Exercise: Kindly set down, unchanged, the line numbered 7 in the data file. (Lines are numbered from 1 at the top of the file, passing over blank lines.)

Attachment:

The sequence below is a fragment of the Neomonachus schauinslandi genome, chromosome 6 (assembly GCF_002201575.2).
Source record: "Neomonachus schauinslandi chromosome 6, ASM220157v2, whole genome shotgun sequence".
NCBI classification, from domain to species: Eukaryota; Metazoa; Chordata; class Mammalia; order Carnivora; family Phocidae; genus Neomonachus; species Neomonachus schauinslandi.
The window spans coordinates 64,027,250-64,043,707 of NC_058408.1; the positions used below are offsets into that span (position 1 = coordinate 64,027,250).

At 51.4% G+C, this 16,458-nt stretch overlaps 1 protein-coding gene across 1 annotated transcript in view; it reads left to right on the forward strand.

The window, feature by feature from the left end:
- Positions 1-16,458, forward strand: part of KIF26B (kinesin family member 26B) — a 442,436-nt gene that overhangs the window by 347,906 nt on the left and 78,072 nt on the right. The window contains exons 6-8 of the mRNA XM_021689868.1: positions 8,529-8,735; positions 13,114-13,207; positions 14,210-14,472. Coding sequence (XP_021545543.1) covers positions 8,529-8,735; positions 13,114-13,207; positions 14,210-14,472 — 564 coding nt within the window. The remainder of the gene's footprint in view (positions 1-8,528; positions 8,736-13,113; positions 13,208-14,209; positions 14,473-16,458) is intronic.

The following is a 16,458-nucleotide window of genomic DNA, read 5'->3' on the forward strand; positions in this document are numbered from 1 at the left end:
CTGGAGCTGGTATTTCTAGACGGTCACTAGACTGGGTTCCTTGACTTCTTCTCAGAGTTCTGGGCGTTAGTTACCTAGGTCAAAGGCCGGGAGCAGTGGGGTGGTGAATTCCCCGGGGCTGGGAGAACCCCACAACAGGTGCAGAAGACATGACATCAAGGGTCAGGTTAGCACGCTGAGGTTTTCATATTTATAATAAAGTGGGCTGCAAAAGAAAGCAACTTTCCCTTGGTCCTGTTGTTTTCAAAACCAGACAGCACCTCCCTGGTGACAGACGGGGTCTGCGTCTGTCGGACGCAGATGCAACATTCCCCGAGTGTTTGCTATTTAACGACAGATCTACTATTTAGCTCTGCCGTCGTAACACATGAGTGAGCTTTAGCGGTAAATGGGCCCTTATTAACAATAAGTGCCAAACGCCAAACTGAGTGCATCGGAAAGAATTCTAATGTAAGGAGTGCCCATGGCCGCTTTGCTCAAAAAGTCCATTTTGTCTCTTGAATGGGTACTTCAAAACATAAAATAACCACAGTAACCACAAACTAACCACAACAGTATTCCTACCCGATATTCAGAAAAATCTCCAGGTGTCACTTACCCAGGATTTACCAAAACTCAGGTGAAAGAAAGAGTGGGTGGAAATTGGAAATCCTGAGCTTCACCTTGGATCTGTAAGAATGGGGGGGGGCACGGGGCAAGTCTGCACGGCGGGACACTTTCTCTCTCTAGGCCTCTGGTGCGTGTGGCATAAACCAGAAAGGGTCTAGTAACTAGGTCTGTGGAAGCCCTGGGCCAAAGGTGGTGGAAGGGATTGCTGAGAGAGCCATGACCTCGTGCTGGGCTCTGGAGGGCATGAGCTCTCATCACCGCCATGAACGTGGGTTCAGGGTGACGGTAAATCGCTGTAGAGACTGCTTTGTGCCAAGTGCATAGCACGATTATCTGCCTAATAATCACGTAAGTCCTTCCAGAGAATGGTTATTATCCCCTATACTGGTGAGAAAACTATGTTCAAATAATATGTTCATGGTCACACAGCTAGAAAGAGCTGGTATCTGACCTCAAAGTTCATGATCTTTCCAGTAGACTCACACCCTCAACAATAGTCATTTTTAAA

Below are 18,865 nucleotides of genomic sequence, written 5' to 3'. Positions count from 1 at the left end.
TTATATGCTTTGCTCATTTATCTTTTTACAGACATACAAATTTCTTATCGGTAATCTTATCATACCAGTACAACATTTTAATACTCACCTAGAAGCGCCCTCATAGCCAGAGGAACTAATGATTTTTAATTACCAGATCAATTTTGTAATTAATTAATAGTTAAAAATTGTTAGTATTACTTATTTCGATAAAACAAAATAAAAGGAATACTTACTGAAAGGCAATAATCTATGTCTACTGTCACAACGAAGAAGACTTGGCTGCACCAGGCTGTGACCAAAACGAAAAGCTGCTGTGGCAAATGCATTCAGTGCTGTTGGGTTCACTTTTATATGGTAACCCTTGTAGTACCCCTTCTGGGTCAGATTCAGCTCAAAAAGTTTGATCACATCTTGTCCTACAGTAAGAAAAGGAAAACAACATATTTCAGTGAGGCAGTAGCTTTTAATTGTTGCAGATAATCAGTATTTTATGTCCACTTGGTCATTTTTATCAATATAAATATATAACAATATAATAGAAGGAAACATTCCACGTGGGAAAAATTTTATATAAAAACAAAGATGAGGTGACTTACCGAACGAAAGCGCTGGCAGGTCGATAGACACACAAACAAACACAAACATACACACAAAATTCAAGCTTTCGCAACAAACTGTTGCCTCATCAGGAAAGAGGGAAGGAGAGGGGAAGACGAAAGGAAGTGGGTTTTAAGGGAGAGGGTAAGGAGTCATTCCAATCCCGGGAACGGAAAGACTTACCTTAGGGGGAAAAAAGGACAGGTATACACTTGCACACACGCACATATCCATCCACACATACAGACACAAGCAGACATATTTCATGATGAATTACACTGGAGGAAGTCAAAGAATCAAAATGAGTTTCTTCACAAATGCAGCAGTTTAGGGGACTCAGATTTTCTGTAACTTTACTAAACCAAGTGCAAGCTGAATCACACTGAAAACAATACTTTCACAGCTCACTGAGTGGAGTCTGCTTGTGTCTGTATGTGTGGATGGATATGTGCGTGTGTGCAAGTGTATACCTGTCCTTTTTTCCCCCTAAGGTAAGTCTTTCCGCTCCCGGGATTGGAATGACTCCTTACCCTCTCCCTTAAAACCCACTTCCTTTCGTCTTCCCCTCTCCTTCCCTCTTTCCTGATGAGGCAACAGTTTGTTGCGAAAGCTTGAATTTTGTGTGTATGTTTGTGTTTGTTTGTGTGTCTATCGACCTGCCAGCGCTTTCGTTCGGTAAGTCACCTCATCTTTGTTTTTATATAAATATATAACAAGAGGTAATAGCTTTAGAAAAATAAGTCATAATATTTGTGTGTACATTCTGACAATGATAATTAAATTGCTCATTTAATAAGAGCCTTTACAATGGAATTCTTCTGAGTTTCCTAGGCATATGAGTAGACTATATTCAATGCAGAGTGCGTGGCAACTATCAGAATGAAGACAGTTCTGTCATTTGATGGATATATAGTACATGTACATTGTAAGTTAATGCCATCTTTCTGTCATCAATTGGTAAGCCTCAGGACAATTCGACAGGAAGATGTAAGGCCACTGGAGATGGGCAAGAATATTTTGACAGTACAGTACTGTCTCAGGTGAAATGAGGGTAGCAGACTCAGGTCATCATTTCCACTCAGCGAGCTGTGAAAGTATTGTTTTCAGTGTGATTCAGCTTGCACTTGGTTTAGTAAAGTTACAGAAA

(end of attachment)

- Positions 1-16,458, forward strand: part of KIF26B (kinesin family member 26B) — a 442,436-nt gene that overhangs the window by 347,906 nt on the left and 78,072 nt on the right. The window contains exons 6-8 of the mRNA XM_021689868.1: positions 8,529-8,735; positions 13,114-13,207; positions 14,210-14,472. Coding sequence (XP_021545543.1) covers positions 8,529-8,735; positions 13,114-13,207; positions 14,210-14,472 — 564 coding nt within the window. The remainder of the gene's footprint in view (positions 1-8,528; positions 8,736-13,113; positions 13,208-14,209; positions 14,473-16,458) is intronic.